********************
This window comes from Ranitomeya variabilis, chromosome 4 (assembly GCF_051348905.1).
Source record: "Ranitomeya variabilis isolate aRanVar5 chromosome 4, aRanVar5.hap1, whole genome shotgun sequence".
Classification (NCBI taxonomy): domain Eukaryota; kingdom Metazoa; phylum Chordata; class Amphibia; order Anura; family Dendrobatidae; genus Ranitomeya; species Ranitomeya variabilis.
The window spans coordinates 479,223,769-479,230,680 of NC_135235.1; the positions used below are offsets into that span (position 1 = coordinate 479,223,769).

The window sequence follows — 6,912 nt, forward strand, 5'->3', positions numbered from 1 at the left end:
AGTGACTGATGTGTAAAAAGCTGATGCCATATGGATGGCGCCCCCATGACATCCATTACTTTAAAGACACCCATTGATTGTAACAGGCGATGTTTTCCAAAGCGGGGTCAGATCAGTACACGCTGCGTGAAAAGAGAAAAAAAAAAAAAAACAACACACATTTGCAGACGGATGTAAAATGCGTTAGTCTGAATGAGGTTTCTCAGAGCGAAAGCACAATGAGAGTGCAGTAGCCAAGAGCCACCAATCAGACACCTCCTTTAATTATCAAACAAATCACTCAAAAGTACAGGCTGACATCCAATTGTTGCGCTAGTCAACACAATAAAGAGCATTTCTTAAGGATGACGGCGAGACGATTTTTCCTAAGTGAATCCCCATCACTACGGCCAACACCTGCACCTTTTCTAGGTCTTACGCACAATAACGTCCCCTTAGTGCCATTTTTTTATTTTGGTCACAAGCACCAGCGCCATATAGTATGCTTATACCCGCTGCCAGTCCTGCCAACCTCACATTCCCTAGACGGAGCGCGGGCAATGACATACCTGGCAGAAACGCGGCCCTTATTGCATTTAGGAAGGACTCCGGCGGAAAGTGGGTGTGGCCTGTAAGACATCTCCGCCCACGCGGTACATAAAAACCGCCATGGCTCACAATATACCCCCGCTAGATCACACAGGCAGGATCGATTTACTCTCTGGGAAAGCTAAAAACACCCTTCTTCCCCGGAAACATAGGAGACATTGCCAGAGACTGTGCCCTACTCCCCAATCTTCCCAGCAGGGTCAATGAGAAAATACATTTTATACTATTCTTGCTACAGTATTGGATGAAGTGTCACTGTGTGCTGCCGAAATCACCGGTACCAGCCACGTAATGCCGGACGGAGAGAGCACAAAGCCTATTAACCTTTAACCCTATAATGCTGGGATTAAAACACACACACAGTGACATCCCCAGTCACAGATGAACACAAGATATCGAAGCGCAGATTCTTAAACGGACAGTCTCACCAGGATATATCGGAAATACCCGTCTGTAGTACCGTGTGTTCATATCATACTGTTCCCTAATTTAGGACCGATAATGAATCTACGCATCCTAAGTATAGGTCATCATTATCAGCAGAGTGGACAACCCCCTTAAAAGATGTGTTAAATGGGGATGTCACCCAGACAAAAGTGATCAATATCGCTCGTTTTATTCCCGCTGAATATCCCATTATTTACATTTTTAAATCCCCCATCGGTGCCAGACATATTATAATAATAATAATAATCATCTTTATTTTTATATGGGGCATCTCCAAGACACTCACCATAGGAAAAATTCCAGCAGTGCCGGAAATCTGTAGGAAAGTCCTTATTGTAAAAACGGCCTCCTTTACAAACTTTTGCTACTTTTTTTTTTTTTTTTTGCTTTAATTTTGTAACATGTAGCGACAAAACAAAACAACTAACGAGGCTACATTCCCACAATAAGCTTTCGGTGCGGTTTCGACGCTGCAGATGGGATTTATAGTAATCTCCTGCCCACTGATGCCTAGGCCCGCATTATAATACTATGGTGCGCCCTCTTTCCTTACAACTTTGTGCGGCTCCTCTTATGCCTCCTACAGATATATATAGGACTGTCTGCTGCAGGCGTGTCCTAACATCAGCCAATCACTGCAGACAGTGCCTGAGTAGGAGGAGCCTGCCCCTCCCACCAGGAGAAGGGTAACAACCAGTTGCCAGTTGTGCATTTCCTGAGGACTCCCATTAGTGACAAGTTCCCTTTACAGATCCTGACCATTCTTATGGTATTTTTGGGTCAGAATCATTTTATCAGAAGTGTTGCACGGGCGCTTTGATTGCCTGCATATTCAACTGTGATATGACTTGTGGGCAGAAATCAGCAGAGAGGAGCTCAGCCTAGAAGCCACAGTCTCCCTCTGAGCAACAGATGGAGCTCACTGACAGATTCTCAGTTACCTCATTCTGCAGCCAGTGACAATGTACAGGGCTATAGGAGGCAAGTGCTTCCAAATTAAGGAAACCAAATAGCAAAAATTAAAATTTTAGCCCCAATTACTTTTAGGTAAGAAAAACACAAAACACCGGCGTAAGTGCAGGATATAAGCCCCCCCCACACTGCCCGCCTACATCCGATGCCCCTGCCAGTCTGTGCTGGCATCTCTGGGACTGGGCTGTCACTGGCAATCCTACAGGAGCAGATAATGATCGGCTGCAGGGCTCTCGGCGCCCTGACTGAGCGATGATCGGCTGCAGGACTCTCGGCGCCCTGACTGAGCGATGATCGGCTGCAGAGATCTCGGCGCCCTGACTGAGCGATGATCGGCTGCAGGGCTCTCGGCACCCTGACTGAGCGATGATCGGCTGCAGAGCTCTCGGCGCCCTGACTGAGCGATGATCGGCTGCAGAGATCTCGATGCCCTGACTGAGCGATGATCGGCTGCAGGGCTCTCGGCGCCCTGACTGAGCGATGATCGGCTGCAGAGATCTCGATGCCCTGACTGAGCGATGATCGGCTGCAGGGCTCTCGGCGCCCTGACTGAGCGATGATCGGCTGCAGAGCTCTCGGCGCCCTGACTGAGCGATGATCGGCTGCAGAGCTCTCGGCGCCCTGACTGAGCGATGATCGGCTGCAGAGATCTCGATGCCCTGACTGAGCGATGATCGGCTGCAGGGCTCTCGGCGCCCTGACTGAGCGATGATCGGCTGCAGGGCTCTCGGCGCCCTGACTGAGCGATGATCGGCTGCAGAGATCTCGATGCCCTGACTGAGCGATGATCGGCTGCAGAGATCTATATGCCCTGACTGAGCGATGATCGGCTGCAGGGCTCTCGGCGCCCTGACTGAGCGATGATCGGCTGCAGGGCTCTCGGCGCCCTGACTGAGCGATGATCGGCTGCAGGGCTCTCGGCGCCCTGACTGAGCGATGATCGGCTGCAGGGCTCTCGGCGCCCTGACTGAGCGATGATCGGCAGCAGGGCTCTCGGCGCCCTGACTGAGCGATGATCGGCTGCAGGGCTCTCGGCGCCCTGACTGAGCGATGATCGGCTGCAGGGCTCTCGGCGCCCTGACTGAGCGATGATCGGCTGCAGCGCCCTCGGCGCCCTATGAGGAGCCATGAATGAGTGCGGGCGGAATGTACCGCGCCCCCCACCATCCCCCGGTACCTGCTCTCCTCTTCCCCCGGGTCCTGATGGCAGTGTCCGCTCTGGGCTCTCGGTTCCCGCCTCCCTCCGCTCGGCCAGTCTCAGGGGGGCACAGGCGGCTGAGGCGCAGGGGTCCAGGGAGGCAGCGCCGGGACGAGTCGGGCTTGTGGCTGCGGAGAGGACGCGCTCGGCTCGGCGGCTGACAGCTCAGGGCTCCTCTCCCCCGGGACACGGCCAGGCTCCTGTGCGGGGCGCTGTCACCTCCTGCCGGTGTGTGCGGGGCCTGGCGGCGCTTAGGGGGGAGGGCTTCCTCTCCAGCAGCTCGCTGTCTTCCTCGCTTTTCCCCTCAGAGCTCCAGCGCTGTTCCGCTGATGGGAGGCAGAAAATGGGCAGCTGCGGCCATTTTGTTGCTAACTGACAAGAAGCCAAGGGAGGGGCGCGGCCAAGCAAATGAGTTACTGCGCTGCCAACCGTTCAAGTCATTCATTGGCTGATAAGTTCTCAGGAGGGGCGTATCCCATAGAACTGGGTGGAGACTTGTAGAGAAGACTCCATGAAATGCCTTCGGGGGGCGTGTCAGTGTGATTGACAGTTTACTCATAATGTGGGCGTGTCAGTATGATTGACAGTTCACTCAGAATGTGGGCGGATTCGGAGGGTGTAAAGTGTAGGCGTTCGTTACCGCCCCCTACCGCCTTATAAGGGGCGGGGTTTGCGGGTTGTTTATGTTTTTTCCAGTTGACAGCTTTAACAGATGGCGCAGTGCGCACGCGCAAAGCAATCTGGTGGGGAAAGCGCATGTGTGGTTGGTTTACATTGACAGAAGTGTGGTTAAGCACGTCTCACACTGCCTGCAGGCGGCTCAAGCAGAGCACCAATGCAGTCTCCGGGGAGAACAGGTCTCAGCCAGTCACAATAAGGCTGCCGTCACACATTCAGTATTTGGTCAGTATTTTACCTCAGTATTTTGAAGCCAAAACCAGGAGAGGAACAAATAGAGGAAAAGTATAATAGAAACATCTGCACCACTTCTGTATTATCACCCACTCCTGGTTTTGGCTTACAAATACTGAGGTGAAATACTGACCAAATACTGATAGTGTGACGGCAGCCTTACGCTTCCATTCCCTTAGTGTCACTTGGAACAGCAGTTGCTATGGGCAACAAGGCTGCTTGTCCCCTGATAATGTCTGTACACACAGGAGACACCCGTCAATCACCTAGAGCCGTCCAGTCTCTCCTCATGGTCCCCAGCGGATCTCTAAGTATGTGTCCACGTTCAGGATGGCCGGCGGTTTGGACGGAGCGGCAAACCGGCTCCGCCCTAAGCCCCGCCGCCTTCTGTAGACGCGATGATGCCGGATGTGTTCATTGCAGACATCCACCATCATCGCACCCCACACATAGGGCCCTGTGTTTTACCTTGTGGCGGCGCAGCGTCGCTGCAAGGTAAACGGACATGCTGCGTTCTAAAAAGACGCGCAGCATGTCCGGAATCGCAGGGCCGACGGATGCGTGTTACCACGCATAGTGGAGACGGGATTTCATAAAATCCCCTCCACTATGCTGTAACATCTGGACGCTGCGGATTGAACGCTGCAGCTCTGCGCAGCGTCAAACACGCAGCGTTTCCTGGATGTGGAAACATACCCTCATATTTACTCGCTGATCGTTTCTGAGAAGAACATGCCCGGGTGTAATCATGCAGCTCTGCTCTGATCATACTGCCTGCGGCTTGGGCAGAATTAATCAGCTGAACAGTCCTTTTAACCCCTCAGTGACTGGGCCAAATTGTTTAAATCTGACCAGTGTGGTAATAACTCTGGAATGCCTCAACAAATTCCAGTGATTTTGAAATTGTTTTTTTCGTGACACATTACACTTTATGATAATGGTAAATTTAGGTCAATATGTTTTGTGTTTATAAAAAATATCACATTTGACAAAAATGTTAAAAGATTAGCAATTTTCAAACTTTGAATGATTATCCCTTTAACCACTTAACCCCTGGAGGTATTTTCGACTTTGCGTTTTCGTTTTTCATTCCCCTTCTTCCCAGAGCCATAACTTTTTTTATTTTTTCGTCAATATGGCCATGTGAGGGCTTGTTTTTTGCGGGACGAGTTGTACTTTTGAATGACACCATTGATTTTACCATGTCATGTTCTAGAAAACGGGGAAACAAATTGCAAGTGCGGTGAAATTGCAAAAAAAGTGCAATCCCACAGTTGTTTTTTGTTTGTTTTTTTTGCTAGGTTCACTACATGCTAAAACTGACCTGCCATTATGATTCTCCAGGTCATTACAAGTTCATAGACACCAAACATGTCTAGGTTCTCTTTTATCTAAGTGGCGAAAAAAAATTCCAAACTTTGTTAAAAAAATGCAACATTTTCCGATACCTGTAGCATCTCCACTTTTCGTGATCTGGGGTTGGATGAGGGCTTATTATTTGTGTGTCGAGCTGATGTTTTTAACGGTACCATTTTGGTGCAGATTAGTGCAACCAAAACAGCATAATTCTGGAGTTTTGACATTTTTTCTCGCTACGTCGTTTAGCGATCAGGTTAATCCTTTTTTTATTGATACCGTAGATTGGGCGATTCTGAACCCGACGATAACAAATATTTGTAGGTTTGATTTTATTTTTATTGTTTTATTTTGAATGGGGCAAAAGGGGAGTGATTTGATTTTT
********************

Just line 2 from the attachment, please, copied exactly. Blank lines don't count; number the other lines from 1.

Source record: "Ranitomeya variabilis isolate aRanVar5 chromosome 4, aRanVar5.hap1, whole genome shotgun sequence".